I share two passions with Alex Homer: software and railways. We were very lucky to count on Alex's experience as a technical author; he contributed to the solid structure and flow of this guide.

Many thanks also to the project's development and test teams for providing a good balance of technically sound, focused code: Federico Boerr (Southworks SRL), Bob Brumfield (Microsoft Corporation), Scott Densmore (Microsoft Corporation), Chris Keyser (Microsoft Corporation), Jose Gallardo Salazar (Clarius Consulting), Masashi Narumoto (Microsoft Corporation), Lavanya Selvaraj (Infosys Technologies Ltd.), Mani Krishnaswami (Infosys Technologies Ltd.), and Ravindra Varman (Infosys Technologies Ltd.).

The written content in this guide is the result of our great technical writing and editing team. I want to thank Dominic Betts (Content Master Ltd.), Tina Burden (TinaTech Inc.), RoAnn Corbisier (Microsoft Corporation), Alex Homer (Microsoft Corporation), and Nancy Michell (Content Master Ltd.).

The visual design concept used for this guide was originally developed by Roberta Leibovitz and Colin Campbell (Modeled Computation LLC) for A Guide toClaims-Based Identity and Access Control. Based on the excellent responses we received, we decided to reuse this design in our most recent titles, including this one. The book design was created by John Hubbard (eson). The cartoon faces were drawn by the award-winning Seattle-based cartoonist Ellen Forney. The technical illustrations were adapted from my Tablet PC mockups by Katie Niemer (Modeled Computation LLC).

This guide, just like all our guidance content, was broadly reviewed, commented on, scrutinized, and criticized by a large number of customers, partners, and colleagues. Once again, we were extremely fortunate to tap into the collective intellectual power of a very diverse and skillful group of readers.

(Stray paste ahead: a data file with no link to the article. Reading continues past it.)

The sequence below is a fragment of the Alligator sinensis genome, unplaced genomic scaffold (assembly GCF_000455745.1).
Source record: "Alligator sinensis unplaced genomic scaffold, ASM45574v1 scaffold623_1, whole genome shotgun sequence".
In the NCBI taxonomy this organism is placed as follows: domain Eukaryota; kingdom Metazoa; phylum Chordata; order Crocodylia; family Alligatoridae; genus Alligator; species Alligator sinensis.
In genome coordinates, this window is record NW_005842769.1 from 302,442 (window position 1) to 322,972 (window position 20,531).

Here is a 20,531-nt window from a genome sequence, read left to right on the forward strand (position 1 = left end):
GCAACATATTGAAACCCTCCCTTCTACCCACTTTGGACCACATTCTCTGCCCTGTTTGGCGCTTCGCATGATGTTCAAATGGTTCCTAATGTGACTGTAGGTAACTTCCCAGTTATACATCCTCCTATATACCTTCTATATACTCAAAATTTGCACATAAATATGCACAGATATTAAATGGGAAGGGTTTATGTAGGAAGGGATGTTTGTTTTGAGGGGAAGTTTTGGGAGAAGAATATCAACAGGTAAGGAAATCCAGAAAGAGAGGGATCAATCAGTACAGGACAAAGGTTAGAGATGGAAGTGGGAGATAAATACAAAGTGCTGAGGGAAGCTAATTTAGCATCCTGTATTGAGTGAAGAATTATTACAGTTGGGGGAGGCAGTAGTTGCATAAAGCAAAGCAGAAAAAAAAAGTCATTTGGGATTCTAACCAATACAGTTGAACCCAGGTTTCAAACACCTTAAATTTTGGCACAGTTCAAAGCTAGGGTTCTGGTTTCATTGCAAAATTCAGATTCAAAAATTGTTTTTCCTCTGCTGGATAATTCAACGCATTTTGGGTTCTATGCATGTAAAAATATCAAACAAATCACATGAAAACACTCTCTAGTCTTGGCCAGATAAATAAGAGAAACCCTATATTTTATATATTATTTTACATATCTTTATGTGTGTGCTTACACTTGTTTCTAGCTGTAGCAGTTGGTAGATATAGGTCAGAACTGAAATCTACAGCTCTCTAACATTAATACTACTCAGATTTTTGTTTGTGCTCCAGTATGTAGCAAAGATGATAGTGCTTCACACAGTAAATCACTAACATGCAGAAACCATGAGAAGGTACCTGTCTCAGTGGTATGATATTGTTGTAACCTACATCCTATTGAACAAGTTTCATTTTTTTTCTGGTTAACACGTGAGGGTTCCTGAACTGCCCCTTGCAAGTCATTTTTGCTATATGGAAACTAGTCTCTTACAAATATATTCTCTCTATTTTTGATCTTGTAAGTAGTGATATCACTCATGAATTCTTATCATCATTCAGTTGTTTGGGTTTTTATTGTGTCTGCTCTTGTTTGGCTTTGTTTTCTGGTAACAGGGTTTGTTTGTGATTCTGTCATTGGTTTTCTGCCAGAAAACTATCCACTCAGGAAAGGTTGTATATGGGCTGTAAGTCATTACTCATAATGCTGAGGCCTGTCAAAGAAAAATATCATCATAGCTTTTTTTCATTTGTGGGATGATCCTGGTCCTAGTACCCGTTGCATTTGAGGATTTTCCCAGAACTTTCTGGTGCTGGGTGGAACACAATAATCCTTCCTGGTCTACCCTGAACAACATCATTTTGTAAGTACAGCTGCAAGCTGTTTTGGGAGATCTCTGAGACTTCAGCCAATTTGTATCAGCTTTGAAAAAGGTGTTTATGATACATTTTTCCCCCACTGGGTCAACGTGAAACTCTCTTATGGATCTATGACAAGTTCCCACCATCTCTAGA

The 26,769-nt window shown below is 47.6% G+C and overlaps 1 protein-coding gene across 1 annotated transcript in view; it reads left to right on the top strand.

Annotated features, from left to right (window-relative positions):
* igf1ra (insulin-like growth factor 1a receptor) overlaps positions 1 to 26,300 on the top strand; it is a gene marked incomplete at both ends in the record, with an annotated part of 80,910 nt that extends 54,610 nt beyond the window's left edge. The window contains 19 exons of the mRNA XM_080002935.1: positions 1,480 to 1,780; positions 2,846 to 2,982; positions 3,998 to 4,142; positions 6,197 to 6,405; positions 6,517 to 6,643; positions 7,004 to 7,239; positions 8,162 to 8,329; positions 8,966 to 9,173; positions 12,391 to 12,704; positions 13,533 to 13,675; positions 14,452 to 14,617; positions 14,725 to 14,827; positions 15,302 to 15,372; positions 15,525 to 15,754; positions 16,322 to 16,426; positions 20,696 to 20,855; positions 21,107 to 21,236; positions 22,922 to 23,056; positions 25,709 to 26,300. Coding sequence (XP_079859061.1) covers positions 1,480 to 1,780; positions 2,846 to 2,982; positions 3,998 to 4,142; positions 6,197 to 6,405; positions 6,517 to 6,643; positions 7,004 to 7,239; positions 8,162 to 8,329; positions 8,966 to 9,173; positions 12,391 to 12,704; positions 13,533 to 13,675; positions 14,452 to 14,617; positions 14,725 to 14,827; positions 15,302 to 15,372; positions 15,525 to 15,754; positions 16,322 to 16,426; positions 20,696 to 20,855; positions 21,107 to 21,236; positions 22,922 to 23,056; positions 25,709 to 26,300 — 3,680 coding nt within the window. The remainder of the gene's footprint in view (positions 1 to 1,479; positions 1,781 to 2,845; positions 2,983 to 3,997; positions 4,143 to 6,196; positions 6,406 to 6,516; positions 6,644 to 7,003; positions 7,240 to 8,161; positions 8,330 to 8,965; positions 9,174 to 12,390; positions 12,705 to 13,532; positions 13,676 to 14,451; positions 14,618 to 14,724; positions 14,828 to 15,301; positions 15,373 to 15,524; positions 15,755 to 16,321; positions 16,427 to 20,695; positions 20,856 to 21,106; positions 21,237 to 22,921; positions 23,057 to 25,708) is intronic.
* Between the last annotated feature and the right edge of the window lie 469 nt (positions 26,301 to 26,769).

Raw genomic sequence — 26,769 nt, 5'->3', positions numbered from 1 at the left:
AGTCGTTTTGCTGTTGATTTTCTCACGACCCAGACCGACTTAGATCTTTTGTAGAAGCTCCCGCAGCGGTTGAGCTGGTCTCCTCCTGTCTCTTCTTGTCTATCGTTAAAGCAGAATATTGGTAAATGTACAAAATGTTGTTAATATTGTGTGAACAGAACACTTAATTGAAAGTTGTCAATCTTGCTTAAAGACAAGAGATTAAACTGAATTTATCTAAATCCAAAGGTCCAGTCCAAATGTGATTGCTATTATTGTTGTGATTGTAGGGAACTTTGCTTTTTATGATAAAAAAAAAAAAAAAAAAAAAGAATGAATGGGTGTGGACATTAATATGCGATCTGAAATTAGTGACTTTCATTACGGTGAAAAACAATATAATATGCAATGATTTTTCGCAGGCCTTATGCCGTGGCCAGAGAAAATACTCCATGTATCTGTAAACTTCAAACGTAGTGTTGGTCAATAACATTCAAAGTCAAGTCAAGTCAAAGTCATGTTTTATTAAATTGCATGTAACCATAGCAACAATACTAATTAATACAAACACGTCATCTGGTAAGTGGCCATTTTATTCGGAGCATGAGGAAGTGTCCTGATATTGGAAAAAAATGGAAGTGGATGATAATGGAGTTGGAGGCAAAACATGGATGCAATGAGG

I also want to thank all of the people who volunteered their time and expertise on our early content and drafts. Among them, I want to mention the exceptional contributions of Shy Cohen, Istvan Cseri, Markus Eilers, Jonas Follesø, David Golds, David Hill, Yochay Kiriaty, Joel Liefke, Steve Marx, Erik Meijer, Miguel Angel Ramos Barroso, Jaime Rodriguez, Soumitra Sengupta, Ben Schierman, Erwin van der Valk, and Matias Woloski. A very special thanks is in order for the entire patterns & practices Prism team: Larry Brader (Microsoft Corporation), Bob Brumfield (Microsoft Corporation), Geoff Cox (Southworks SRL), Nelly Delgado (Microsoft Corporation), David Hill (Microsoft Corporation), Meenakshi Krishnamoorthi (Infosys Technologies Ltd.), Brian Noyes (iDesign), Diego Poza (Southworks SRL), Michael Puleio (Microsoft Corporation), Karl Schifflett (Microsoft Corporation), Fernando Simonazzi (Clarius Consulting), Rathi Velusamy (Infosys Technologies Ltd.), and Blaine Wastell (Microsoft Corporation).

Last but not least, I'd like to thank Charlie Kindel, the executive sponsor for this project.

I hope you find this guide useful!


Eugenio Pace

Senior Program Manager – patterns & practices

Microsoft Corporation

Redmond, MA, October 2010

Last built: May 25, 2012